Victory Motorcycles Ceasing Operations

Polaris Industries is starting the year off with some surprising news, announcing that it will cease operation of Victory Motorcycles and other related business operations to the brand. Scott Wine, Polaris Industries Chairman and CEO, explained the decision as coming down to basic business factors, with Victory not showing the growth and volume in order to sustain its continued existence. Polaris in its press release also cites the changing landscape of the motorcycle landscape, and that the resources and investments required to make Victory competitive going forward were too hard to justify for the troubled brand. Instead, Polaris will focus solely on its Indian and Slingshot brands, for the motorcycle space.

Triumph Set to Become the Official Moto2 Engine Supplier

The future of the Moto2 class looks secure. Reports from the UK and Austria are suggesting that Triumph has finalized a deal to supply the Moto2 class when the current deal with Honda concludes at the end of 2018. From 2019, Triumph will supply a new three-cylinder engine, probably based on the new, larger sports triple they are building for release in 2017. There had been uncertainty over the future of the Moto2 engine supplier since the beginning of this year. Honda had extended the deal to supply CBR600RR engines until the end of the 2018 season, but as the Japanese manufacturer was stopping production of its middleweight sports bike, it was clear that a replacement would have to be found.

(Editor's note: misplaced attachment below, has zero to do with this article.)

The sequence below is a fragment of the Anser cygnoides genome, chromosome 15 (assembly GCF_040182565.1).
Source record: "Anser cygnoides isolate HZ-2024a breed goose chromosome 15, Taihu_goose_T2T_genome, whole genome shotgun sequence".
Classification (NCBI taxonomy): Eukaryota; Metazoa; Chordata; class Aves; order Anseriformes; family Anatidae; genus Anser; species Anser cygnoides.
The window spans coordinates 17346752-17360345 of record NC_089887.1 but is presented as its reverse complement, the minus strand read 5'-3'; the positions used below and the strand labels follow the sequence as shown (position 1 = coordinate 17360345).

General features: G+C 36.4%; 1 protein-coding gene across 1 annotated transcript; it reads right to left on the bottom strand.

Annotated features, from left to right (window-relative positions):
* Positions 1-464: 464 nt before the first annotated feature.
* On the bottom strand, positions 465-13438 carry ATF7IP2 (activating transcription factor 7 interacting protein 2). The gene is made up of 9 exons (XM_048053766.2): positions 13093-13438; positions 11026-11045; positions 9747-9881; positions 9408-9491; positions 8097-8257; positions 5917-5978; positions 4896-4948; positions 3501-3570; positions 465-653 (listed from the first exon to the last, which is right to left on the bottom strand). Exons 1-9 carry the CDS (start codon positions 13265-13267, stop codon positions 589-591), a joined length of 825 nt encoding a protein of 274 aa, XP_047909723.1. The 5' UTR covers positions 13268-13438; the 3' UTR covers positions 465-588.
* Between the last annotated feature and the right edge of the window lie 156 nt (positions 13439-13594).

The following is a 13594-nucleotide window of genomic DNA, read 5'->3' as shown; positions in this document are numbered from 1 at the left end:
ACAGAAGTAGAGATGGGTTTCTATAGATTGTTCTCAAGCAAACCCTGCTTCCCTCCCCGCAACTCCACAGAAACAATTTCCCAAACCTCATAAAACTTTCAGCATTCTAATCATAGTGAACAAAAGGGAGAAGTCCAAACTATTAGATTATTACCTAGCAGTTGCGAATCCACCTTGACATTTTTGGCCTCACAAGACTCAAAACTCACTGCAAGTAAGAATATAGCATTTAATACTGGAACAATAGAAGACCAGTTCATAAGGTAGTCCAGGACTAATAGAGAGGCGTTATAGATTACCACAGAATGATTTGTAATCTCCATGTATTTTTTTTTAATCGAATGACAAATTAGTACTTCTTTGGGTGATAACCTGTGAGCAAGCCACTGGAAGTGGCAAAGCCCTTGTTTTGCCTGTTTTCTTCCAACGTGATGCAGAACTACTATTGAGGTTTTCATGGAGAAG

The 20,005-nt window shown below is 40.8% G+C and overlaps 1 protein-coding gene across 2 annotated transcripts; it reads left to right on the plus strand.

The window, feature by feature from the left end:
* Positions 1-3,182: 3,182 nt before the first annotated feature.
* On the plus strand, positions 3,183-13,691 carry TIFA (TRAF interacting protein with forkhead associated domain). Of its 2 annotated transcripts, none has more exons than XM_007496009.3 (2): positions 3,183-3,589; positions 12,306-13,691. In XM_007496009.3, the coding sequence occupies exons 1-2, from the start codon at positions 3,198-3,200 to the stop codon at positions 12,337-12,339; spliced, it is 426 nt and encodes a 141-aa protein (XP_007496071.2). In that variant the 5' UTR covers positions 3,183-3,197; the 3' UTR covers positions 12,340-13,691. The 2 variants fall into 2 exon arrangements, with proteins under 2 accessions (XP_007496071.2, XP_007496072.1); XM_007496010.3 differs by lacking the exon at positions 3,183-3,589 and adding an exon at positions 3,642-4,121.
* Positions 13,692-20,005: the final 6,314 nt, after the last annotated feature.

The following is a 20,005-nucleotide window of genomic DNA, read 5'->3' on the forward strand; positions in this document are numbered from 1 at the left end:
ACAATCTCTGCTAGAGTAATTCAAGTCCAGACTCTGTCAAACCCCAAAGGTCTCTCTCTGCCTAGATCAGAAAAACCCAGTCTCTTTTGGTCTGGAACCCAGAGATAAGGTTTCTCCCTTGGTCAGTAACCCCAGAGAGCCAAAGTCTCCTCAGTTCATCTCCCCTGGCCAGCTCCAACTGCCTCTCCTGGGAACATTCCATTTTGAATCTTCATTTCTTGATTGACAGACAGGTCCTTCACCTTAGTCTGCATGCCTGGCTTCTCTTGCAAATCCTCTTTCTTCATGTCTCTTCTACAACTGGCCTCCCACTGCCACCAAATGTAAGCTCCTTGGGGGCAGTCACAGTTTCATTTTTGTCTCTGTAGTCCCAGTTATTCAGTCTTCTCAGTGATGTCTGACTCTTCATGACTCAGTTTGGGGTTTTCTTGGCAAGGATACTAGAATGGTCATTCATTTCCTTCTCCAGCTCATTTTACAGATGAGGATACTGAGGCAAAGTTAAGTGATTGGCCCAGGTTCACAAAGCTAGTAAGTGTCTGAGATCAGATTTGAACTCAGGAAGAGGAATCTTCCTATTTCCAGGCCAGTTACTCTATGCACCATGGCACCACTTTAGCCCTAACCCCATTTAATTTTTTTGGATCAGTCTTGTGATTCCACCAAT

Walt Siegl’s Dakar Inspired Ducati Hypermotard

This Dakar Rally inspired Ducati Hypermotard is the latest creation from Walt Siegl Motorcycles, and it comes with some very appropriate timing. Not only are we full-swing into the 2017 Dakar Rally, but this 1980s-styled Ducati comes during a week where we have been talking about my not-so-secret love affair with the Ducati Hypermotard. Again, we see the air-cooled version of this street-going supermoto being used as a platform for a unique work, though this time Walt Siegl has been commissioned to make a bike that rolled right off the sand dunes of Africa. The exercise centers around mostly the restyling of the bodywork, to give us a little nostalgia for when the Dakar Rally was actually held in its namesake in Northern Africa.

Mike’s Carbon Fiber Motus MSTR

The Motus MSTR is a beast of a machine, it just oozes raw power and torque from its 1,650cc V4 engine; and to compliment all that grunt, the MSTR also comes tastefully wrapped in painted carbon fiber fairings. But when a composites expert wants one of your motorcycles, painting those carbon fiber body panels might not be the best of choices – it may even be an affront the Gods of Internal Combustion. When customer “Mike M.” wanted to see show off the weave of the Motus MSTR’s carbon fiber bodywork, he opted for his machine to come sans the livery. We think that was a pretty good choice, and the gods are surely pleased as well. So, to help get the New Year off to a proper start, and to return to the appreciation of all things two-wheeled, we give you Mike M.’s Motus MSTR motorcycle – how’s that for alliteration?